CINCINNATI — Cincinnati City Council voted unanimously Wednesday to pass two gun laws addressing the safe storage and possession of firearms.
Council members passed an ordinance requiring the safe storage of guns, specifically around children. Guns should be in a safe, lock box or another device that prevents them from being used or accessed. Any parents or guardians who do not properly store their guns and "create a substantial risk to the health or safety of the child" can be charged with a first-degree misdemeanor.
"Our message is lock it up or get locked up," Vice Mayor Jan-Michele Kearney said. "And just so you know, our Cincinnati Police Department has free gun locks ... we have free locks, there is no excuse to have a gun that is not locked up."
The ordinance specifically mentions the October 2022 death of a 3-year-old who was shot and killed by his 6-year-old brother. Police said the children's father left a loaded gun in an "easily accessible" location for his children. The father was charged with involuntary manslaughter and endangering children.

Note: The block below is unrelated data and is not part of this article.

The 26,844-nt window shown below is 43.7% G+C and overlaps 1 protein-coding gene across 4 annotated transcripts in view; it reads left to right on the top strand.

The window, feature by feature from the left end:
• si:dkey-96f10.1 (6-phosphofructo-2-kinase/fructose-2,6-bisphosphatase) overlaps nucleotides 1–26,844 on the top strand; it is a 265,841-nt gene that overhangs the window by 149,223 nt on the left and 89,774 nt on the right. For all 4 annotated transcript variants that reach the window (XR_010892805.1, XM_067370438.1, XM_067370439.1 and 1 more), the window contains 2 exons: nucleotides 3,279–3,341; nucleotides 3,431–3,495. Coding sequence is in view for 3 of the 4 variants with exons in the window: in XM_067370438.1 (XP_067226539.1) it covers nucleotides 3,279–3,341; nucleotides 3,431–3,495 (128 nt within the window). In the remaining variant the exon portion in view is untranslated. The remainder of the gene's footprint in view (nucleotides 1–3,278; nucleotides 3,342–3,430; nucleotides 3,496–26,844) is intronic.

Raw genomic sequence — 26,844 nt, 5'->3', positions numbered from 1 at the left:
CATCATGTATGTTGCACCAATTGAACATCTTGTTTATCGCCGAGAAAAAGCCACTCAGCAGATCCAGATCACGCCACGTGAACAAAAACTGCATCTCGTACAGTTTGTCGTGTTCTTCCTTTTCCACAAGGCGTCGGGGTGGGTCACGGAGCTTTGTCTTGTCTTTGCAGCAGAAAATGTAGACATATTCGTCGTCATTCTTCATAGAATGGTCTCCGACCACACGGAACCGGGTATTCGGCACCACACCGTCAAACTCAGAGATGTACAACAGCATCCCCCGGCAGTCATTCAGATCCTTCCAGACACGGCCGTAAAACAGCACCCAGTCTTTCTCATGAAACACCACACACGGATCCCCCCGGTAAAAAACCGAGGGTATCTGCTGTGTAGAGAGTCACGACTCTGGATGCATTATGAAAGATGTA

"As a gun owner myself, this has nothing to do with attempting to take away anybody's rights," council member Scotty Johnson said. "It has everything to do with asking you if you have ... the privilege to own a firearm in the country and in this city, own it responsibly."
The ordinance also makes possessing a firearm illegal for someone convicted of domestic violence or subject to a court order restraining them from harassing, stalking or threatening an intimate partner. Anyone who violates the law will face a misdemeanor punishable by up to one year in jail.
Liz Keating, the only Republican on city council, said Wednesday she is "really proud" to support both measures.
"This legislation is very, very simple. If you are going to do something so horrific that you can get convicted of domestic violence, you do not deserve to have a gun," Keating said. "And if you do not care enough to keep a loaded weapon away from a child, you are going to be held responsible."
The Buckeye Firearms Association released a statement after the city's initial announcement vowing to fight the proposals.